Russia – Saint Petersburg – More Bridges and Museums

After a great day out at Peterhof Palace, we had dinner with our friend Anastasiia (who we previously met during our Trans-Siberian Railway journey). Saint Petersburg was her home, so it was great to spend the evening with a local and catch up.

Dinner with Anastasiia

Dinner with Anastasiia

We had heard that the city’s 342 bridges were famous, especially since the ones crossing the Neva River raised up between 1am and 5am to let big boats and ships through. You didn’t want to get caught out on the wrong side during a big night out…

As we waited along the riverfront behind the Hermitage Museum (along with many tourists and locals), we were treated to the iconic Palace Bridge opening then others in sequence, while a busker beside us played “My heart will go on” by Celine Dion. Romantic!

Bridge raising over the Neva River

Bridge raising over the Neva River

If the Hermitage Museum wasn’t enough, we visited the State Russian Museum too. Obviously focused on Russian art and history, this is a place not to be missed either.

State Russian Museum

State Russian Museum

Don't miss anything...

Don’t miss anything…

The ornate rooms of this old palace building have some nice sculptures plus some very cool scene paintings on display. Emotive and captivating.

(L) Leo Tolstoy Barefoot by Ilya Repin, (R) At the School Door by Nikolay Bogdanov-Belsky

(L) Leo Tolstoy Barefoot by Itya Repin, (R) At the School Door by Nikolay Bogdanov-Belsky

Frame 3

(TL) The Ninth Wave by Ivan Aivazovsky, (TR) The Last Day of Pompeii by Karl Brullov, (BL) A Knight at the Crossroads by Victor Vasnetsov, (BR) Barge Haulers on the Volga by Itya Repin

(TL) The Ninth Wave by Ivan Aivazovsky, (TR) The Last Day of Pompeii by Karl Brullov,                  (BL) A Knight at the Crossroads by Victor Vasnetsov, (BR) Barge Haulers on the Volga by Itya Repin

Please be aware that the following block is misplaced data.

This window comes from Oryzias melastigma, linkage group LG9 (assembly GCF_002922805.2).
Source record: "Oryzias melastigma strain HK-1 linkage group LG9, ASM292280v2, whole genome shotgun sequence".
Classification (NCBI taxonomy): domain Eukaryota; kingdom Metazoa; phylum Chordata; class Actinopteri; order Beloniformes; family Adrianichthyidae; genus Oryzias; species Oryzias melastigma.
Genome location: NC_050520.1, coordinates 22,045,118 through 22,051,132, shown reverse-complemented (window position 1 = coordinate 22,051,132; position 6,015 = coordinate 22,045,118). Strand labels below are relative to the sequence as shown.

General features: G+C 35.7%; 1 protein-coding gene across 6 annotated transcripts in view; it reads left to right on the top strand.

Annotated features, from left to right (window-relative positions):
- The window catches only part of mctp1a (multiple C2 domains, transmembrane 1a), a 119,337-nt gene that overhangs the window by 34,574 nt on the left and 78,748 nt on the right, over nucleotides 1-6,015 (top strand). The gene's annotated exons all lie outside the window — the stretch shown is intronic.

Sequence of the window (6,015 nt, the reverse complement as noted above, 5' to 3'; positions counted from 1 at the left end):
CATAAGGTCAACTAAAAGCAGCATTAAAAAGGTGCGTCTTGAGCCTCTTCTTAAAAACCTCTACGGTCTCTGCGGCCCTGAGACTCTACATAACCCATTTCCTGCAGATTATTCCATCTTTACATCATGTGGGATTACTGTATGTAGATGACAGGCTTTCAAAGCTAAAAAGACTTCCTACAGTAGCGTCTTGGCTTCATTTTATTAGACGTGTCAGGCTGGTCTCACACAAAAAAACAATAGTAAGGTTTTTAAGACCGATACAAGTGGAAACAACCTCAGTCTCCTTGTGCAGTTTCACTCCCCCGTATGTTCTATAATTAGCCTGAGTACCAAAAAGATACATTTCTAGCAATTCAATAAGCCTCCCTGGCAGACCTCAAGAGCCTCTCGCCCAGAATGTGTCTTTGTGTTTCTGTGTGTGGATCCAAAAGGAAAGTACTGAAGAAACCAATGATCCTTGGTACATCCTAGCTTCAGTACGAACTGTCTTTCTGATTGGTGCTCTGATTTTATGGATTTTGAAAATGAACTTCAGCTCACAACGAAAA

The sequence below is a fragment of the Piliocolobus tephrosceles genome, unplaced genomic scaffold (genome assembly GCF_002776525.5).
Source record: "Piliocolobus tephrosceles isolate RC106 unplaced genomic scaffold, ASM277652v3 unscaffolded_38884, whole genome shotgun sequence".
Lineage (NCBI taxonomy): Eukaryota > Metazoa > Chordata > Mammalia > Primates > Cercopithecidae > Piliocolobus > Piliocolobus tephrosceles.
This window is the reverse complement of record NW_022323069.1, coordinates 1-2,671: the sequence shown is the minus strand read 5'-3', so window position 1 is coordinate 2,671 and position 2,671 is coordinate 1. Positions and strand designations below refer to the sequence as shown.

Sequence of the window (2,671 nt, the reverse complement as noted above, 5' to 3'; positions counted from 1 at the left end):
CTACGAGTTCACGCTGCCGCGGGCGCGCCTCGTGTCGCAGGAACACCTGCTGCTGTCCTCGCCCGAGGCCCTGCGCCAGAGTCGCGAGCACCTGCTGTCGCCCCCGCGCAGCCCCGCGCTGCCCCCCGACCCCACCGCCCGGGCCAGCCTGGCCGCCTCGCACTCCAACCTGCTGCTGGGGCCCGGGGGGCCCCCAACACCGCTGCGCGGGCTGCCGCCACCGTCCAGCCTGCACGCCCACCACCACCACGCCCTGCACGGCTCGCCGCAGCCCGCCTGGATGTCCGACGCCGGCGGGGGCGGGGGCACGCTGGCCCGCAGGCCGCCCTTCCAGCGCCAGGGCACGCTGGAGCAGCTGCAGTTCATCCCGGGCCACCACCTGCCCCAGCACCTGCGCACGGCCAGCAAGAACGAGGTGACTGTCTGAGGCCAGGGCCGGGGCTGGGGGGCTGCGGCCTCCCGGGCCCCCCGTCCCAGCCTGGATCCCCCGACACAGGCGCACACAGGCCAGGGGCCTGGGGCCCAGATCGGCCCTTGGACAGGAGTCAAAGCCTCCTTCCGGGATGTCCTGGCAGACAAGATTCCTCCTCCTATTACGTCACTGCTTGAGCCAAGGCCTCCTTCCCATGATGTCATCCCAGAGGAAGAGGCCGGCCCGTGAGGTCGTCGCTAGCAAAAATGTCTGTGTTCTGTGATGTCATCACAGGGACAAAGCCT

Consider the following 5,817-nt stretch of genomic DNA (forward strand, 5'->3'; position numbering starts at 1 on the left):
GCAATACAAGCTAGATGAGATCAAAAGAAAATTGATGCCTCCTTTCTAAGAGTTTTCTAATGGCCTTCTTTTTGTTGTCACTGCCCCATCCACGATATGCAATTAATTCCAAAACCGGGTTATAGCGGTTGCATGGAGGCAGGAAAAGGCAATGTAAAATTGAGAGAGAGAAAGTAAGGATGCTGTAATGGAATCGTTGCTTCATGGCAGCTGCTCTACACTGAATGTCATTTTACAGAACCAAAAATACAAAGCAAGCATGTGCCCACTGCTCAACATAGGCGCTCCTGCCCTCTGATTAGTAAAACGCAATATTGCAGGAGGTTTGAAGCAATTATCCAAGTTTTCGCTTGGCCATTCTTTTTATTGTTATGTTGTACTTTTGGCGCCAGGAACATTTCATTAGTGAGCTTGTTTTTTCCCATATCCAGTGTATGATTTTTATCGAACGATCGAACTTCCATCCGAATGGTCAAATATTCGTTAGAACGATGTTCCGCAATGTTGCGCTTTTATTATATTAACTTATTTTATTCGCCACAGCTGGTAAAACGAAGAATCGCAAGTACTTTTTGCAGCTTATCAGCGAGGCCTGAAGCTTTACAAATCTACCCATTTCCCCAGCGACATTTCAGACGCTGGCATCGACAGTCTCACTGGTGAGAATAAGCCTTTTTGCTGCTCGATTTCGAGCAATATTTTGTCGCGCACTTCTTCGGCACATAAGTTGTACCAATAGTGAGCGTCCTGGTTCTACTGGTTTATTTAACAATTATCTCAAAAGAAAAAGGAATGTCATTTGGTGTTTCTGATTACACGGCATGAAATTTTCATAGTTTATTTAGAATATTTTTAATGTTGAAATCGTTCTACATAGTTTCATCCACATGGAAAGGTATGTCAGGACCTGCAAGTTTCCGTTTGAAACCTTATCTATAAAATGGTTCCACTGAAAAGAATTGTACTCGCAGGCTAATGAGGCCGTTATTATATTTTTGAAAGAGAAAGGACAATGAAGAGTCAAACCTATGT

On a small island across the Neva River, Peter the Great established a fortress in 1703. It was built during the Northern War to protect his capital from the feared Swedish, although never attacked.

Entrance gate to Peter and Paul Fortress

Entrance gate to Peter and Paul Fortress

Now it is an open-air museum clustered around the Peter and Paul Cathedral; the burial place of all Russian Tsars from Peter I to Alexander III (except Peter II and Ivan IV). Plus a somewhat grotesque bronze statue of Peter the Great himself.

Peter and Paul Cathedral

Peter and Paul Cathedral

I suppose Peter the Great also enjoyed the view of his precious city across the waters too.Frame 7

As day turned to night, we ventured out one last time for a truly Russian experience: watch Swan Lake at the traditional Mikhailovsky Theatre. Which, for anyone who didn’t know, is the famous ballet composed by the great Russian Pyotr Illyich Tchaikovsky (also of Sleeping Beauty and The Nutcracker fame).DSC03406Frame 8

Of course, we couldn’t take photos during the show. But it was great fun. And a fitting way to end our trip of Saint Petersburg and Russia itself. We had travelled nearly the whole length of the largest country in the world on our way into Europe for the first time.DSC03382DSC03248

That’s pretty awesome when you sit back and think about it.DSC03372

Visited 12th September 2014.

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About starksepicadventure

We are Andrew and Lakshi Starks, young married couple from Melbourne, Australia. We are travelling around the world on our Starks Epic Adventure!
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4 Responses to Russia – Saint Petersburg – More Bridges and Museums

  1. Rantasalot says:

    Great post with great photos again, thank you.

  2. starksepicadventure says:

    Thanks for always visiting and liking our posts. Really appreciate it. Russia’s not a place that many people visit as often as other places, so we always encourage travellers we meet to see it. We had nothing but great times there and will definitely go back someday.

  3. kei says:

    What a beautiful city! Your photos are breathtaking. How many bridges do they open at once on the Neva River?

    • starksepicadventure says:

      Hi Kei,
      They have a schedule of bridge opening times between 1am and 5am. They seem to open them one by one in sequence so the boats can go through slowly without stopping at each one. We tried to walk to each one as they were opening, but they are too far apart! It was funny watching taxi drivers stopped in the middle of the road, outside chatting to each other, while everyone waited an hour for the bridge to come down again!

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